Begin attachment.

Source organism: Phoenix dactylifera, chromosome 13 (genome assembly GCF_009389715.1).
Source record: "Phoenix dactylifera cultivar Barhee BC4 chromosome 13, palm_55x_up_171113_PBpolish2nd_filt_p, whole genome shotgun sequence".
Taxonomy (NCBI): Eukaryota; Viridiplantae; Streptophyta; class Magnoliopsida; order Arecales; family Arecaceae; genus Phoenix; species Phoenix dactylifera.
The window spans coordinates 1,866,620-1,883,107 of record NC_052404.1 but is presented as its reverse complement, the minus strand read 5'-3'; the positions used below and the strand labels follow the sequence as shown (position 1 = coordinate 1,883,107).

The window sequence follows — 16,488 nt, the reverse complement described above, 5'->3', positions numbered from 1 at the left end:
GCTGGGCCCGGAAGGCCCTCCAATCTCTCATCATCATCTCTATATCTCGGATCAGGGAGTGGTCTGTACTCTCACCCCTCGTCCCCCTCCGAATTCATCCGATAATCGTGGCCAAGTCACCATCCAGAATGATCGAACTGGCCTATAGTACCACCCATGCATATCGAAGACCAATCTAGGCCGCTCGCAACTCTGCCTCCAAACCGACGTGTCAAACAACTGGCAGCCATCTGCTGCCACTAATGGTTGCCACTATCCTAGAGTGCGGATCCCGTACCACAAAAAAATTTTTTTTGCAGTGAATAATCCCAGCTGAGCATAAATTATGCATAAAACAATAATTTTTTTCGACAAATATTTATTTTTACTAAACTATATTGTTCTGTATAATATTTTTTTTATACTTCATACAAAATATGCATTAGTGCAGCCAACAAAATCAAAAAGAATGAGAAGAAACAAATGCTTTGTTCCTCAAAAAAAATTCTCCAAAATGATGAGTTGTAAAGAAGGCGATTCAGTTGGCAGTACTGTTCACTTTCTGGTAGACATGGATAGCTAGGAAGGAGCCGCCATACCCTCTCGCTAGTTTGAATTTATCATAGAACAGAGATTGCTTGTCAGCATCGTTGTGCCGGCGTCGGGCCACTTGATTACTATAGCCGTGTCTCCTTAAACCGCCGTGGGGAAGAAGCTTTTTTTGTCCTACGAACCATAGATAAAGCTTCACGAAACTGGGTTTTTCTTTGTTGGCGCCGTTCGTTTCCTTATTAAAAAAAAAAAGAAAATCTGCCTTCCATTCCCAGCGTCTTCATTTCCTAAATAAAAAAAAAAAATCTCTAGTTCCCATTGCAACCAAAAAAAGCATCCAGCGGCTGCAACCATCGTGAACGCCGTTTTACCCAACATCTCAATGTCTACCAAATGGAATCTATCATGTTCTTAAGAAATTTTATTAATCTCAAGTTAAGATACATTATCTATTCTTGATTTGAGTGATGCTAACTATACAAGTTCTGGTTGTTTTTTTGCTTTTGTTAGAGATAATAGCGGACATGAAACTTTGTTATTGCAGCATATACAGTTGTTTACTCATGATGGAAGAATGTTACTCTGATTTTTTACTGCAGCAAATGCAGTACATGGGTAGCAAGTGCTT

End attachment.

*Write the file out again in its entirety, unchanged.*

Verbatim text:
Source organism: Phoenix dactylifera, chromosome 13 (genome assembly GCF_009389715.1).
Source record: "Phoenix dactylifera cultivar Barhee BC4 chromosome 13, palm_55x_up_171113_PBpolish2nd_filt_p, whole genome shotgun sequence".
Taxonomy (NCBI): Eukaryota; Viridiplantae; Streptophyta; class Magnoliopsida; order Arecales; family Arecaceae; genus Phoenix; species Phoenix dactylifera.
The window spans coordinates 1,866,620-1,883,107 of record NC_052404.1 but is presented as its reverse complement, the minus strand read 5'-3'; the positions used below and the strand labels follow the sequence as shown (position 1 = coordinate 1,883,107).

The window sequence follows — 16,488 nt, the reverse complement described above, 5'->3', positions numbered from 1 at the left end:
GCTGGGCCCGGAAGGCCCTCCAATCTCTCATCATCATCTCTATATCTCGGATCAGGGAGTGGTCTGTACTCTCACCCCTCGTCCCCCTCCGAATTCATCCGATAATCGTGGCCAAGTCACCATCCAGAATGATCGAACTGGCCTATAGTACCACCCATGCATATCGAAGACCAATCTAGGCCGCTCGCAACTCTGCCTCCAAACCGACGTGTCAAACAACTGGCAGCCATCTGCTGCCACTAATGGTTGCCACTATCCTAGAGTGCGGATCCCGTACCACAAAAAAATTTTTTTTGCAGTGAATAATCCCAGCTGAGCATAAATTATGCATAAAACAATAATTTTTTTCGACAAATATTTATTTTTACTAAACTATATTGTTCTGTATAATATTTTTTTTATACTTCATACAAAATATGCATTAGTGCAGCCAACAAAATCAAAAAGAATGAGAAGAAACAAATGCTTTGTTCCTCAAAAAAAATTCTCCAAAATGATGAGTTGTAAAGAAGGCGATTCAGTTGGCAGTACTGTTCACTTTCTGGTAGACATGGATAGCTAGGAAGGAGCCGCCATACCCTCTCGCTAGTTTGAATTTATCATAGAACAGAGATTGCTTGTCAGCATCGTTGTGCCGGCGTCGGGCCACTTGATTACTATAGCCGTGTCTCCTTAAACCGCCGTGGGGAAGAAGCTTTTTTTGTCCTACGAACCATAGATAAAGCTTCACGAAACTGGGTTTTTCTTTGTTGGCGCCGTTCGTTTCCTTATTAAAAAAAAAAAGAAAATCTGCCTTCCATTCCCAGCGTCTTCATTTCCTAAATAAAAAAAAAAAATCTCTAGTTCCCATTGCAACCAAAAAAAGCATCCAGCGGCTGCAACCATCGTGAACGCCGTTTTACCCAACATCTCAATGTCTACCAAATGGAATCTATCATGTTCTTAAGAAATTTTATTAATCTCAAGTTAAGATACATTATCTATTCTTGATTTGAGTGATGCTAACTATACAAGTTCTGGTTGTTTTTTTGCTTTTGTTAGAGATAATAGCGGACATGAAACTTTGTTATTGCAGCATATACAGTTGTTTACTCATGATGGAAGAATGTTACTCTGATTTTTTACTGCAGCAAATGCAGTACATGGGTAGCAAGTGCTT